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Iraq's Sunni-Shiite Families Fear Renewed Sectarian Violence

Iraq’s estimated 2 million mixed Sunni-Shiite families are worried that renewed sectarian violence could have a devastating effect on their daily lives, writes Bushra Al Mudhafar.
Sunni Muslims shout slogans during an anti-government demonstration in Falluja, 50 km (31 miles) west of Baghdad, March 15, 2013. Thousands of Sunni Muslims protested after Friday prayers in huge rallies against Shi'ite Iraqi Prime Minister Nuri al-Maliki, demanding that he step down. The signs read, "We are coming, Baghdad".                        REUTERS/Mohanned Faisal (IRAQ - Tags: POLITICS CIVIL UNREST) - RTR3F11P
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The signs of anticipation take shape upon her face as 26-year-old Alia feels her heart begin to race with anxiety. She stands in front of the television watching a speech by Iraqi Prime Minister Nouri al-Maliki from March 7 on the occasion of International Women’s Day. She listens to him say “sectarian war is at the gates, and it won’t spare anyone this time.” Iraq is undergoing a state of instability, and danger is creeping toward the country, he added.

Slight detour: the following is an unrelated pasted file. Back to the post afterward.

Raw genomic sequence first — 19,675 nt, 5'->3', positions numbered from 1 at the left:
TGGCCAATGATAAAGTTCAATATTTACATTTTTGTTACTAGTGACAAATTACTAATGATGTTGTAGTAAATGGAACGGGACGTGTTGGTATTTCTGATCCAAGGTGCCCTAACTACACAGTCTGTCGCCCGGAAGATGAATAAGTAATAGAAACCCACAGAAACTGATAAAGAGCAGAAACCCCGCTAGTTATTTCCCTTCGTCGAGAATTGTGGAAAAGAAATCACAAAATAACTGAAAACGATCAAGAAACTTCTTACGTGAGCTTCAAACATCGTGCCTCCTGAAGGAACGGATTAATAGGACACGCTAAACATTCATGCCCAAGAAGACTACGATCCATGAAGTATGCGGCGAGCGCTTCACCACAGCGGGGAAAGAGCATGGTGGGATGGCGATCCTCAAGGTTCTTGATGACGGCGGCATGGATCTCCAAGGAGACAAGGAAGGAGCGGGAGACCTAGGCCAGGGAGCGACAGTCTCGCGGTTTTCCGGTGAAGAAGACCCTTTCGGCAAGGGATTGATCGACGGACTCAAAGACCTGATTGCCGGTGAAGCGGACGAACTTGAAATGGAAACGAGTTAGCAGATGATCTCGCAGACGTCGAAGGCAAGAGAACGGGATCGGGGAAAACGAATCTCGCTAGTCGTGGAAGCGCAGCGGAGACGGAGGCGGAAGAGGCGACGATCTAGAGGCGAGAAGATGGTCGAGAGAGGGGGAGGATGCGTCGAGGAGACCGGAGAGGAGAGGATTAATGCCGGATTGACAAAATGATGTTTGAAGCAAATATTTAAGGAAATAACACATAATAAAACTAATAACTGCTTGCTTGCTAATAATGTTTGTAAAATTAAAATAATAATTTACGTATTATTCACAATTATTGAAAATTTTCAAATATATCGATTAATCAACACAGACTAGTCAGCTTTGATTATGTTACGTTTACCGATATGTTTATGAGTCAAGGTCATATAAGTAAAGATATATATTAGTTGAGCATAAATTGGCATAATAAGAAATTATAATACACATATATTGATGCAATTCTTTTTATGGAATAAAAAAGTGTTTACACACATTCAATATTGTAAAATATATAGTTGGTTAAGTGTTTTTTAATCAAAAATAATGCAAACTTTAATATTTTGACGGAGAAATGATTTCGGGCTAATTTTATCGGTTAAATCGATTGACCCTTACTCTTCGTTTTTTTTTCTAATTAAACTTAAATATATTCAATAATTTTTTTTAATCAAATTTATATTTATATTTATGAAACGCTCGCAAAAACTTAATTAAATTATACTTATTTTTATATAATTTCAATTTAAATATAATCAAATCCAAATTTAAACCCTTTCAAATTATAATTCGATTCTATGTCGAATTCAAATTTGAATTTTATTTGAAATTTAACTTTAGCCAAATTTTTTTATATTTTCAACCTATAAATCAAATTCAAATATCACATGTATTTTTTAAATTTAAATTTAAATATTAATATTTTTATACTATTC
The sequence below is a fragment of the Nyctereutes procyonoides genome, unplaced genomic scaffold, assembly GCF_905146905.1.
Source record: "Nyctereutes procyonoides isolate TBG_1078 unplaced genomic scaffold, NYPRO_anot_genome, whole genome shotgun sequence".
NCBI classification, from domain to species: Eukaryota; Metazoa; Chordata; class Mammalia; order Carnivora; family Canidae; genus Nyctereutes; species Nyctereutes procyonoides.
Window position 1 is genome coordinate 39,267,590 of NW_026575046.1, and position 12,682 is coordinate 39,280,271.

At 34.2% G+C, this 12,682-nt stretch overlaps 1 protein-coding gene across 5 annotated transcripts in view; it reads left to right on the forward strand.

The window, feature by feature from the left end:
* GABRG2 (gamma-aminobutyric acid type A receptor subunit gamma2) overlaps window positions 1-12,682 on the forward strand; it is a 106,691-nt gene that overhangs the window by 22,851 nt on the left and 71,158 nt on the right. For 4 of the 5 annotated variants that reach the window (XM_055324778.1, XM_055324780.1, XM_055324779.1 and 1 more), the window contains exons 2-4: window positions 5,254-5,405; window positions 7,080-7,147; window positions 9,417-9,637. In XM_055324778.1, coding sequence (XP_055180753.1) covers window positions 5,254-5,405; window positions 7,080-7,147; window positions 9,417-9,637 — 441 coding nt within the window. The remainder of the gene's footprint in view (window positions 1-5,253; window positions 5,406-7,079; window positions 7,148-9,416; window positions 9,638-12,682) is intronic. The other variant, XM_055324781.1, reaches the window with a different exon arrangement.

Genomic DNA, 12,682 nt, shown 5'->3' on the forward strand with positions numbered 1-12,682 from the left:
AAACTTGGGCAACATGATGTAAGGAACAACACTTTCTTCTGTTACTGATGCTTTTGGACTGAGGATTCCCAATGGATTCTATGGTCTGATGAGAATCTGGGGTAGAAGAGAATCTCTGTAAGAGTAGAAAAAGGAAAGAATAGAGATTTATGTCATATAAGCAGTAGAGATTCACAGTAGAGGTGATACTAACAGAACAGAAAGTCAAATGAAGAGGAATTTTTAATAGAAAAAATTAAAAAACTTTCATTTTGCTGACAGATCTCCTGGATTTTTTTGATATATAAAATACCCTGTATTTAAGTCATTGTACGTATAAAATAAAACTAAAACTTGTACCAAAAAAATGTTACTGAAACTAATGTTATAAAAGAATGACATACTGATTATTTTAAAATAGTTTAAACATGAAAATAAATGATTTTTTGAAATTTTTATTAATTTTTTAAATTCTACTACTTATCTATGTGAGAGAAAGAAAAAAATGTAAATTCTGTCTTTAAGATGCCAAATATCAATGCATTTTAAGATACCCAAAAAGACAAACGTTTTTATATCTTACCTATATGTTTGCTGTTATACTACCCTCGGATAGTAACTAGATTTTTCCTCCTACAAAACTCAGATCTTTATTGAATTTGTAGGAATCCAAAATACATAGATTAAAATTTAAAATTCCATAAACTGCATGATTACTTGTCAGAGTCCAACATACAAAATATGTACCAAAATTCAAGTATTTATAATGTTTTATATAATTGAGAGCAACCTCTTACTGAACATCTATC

Alia lives with her husband in the Sunni-majority region of al-Amiriyyah, adjacent to al-Karakh in Baghdad. She had not finished listening to Maliki’s speech when the memories of the sectarian violence she and her family had endured from 2006 to 2008 came flooding back. Alia says that “for many long months I was unable to see my sick, bed-ridden father or my brothers. They’re Shiites, and live on Palestine Street on the al-Risafah side [the other half of Baghdad].”

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